Tuesday April 24th, 2001
By Merissa Marr
SLEC, the company controlled by German television groups Kirch and EM.TV, tightened its grip on the commercial rights to Formula One motor racing on Tuesday but pledged to keep the sport on free television.
Kirch said its part-owned SLEC holding company paid $309 million for a 100-year extension to the commercial rights in an agreement with the International Automobile Federation (FIA), motor racing's governing body.
Munich-based Kirch also held out an olive branch to Formula One carmakers, who have been threatening to launch a breakaway circuit, with a commitment to broadcast on free-to-air television rather than migrate the sport to pay TV channels.
Without the long-term support of the carmakers, any rights deal holds limited value. However, the television commitment may not be enough to placate the carmakers, who are thought to want a stake in Formula One holding company SLEC.
SLEC is 75 percent owned by Kirch and its German media partner EM.TV, with Formula One boss and business supremo Bernie Ecclestone having cut his stake to 25 percent. Ecclestone agreed an outline deal to extend SLEC's rights last year but the agreement was thrown into question after the change of shareholding at SLEC.
Losing the long-term rights would have been a huge blow for Kirch and EM.TV who paid 70-year-old Ecclestone millions of dollars for a 75 percent slice of SLEC. The holding previously only held the commercial rights to Formula One until 2010.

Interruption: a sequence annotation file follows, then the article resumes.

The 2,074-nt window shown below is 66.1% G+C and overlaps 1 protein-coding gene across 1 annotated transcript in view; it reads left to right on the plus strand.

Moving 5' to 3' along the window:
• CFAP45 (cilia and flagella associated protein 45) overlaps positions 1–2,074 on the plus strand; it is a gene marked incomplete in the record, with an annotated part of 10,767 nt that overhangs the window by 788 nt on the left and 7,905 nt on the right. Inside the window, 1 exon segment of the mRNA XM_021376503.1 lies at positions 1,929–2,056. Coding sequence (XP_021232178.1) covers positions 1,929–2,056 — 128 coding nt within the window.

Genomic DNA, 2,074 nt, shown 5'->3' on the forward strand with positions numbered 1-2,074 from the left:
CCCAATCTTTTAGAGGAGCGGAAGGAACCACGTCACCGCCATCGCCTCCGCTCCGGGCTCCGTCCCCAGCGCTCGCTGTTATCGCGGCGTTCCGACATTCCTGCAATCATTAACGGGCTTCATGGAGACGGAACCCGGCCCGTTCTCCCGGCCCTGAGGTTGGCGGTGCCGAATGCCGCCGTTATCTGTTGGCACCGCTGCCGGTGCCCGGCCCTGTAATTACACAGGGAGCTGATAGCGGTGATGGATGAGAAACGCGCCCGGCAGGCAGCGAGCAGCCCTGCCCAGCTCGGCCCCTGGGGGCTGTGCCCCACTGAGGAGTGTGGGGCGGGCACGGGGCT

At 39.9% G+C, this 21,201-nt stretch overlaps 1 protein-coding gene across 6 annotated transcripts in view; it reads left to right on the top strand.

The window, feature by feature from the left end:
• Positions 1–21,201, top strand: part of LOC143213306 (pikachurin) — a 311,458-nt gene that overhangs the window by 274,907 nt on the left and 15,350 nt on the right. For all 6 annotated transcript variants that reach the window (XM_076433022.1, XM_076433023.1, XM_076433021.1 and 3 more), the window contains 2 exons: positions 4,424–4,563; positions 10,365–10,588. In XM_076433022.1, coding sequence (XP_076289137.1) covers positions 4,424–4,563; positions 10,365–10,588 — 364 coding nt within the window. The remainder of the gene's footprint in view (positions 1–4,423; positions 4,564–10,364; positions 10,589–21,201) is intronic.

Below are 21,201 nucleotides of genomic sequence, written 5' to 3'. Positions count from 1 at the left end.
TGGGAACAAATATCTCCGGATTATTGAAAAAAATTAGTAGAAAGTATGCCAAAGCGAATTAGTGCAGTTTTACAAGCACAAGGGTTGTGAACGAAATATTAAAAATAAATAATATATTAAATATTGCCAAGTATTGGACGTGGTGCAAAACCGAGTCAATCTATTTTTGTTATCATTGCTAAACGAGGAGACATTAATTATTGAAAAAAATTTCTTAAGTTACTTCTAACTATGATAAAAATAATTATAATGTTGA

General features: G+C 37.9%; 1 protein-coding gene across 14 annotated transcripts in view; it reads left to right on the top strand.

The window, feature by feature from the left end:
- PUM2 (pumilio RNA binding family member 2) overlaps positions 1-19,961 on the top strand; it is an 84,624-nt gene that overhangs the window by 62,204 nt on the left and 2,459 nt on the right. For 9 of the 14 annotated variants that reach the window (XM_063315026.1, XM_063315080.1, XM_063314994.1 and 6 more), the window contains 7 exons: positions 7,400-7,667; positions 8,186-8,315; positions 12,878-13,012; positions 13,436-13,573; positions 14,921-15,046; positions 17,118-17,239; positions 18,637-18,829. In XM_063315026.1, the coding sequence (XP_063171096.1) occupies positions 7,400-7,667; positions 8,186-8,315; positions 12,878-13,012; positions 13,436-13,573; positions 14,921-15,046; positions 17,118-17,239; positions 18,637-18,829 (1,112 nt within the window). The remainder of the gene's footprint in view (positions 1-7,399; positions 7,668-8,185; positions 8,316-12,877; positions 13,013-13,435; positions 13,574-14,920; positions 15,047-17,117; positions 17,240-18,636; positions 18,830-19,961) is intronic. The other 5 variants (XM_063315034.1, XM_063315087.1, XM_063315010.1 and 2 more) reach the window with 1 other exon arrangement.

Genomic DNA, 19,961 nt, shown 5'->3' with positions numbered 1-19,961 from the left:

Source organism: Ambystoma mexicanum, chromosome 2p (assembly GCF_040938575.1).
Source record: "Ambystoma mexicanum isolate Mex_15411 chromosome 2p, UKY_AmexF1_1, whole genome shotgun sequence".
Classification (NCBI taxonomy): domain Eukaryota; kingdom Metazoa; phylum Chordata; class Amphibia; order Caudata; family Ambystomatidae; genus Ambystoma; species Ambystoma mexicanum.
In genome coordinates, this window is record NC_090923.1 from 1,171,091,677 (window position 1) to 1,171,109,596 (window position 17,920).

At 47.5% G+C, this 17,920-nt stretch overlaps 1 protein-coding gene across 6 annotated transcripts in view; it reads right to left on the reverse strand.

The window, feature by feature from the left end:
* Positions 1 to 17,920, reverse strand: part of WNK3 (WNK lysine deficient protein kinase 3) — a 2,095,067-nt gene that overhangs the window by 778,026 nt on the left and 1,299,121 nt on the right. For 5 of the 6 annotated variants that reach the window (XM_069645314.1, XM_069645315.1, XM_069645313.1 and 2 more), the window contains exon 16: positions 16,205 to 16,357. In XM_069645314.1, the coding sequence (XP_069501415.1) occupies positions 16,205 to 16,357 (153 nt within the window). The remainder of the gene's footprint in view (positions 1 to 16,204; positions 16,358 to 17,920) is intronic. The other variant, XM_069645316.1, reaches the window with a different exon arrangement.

The change of ownership had promoted fears that Kirch would restrict the sport to pay television rather than the more widely watched free television, reducing its appeal to the sponsors who help to bankroll it.
"SLEC and Kirch Group have confirmed that the championship will continue to be shown on free-to-air television," the FIA said in a statement after an extraordinary meeting in Paris.
Carmakers Still Pose Threat
SLEC is far from home and dry on the carmakers front. The FIA said the 100-year rights agreement would not affect the carmakers' Concorde Agreement which expires in 2007. Recent speculation has suggested the carmakers could consider setting up a rival championship once the Concorde Agreement binding it to the existing Formula One circuit expires.
Carmakers have said they want more say in the way the sport is run and more financial return from their investments. Industry sources say Kirch has already offered the carmakers a 25 percent stake in SLEC to keep them happy.
The fortnightly Grand Prix series attracts an estimated television audience of upwards of 500 million during the nine-month season. The FIA noted the latest deal was a further step in appeasing previous concerns raised by the European Commission.
The EC took Formula One to task in 1999, criticising the close links between Ecclestone and the FIA. However it ended a lengthy investigation after Ecclestone pledged to reduce his role in FIA affairs.
"As the FIA said, this (rights deal) is a step forward for the separation of sport and commercial (activities)," European Commission spokeswoman Amelia Torres said.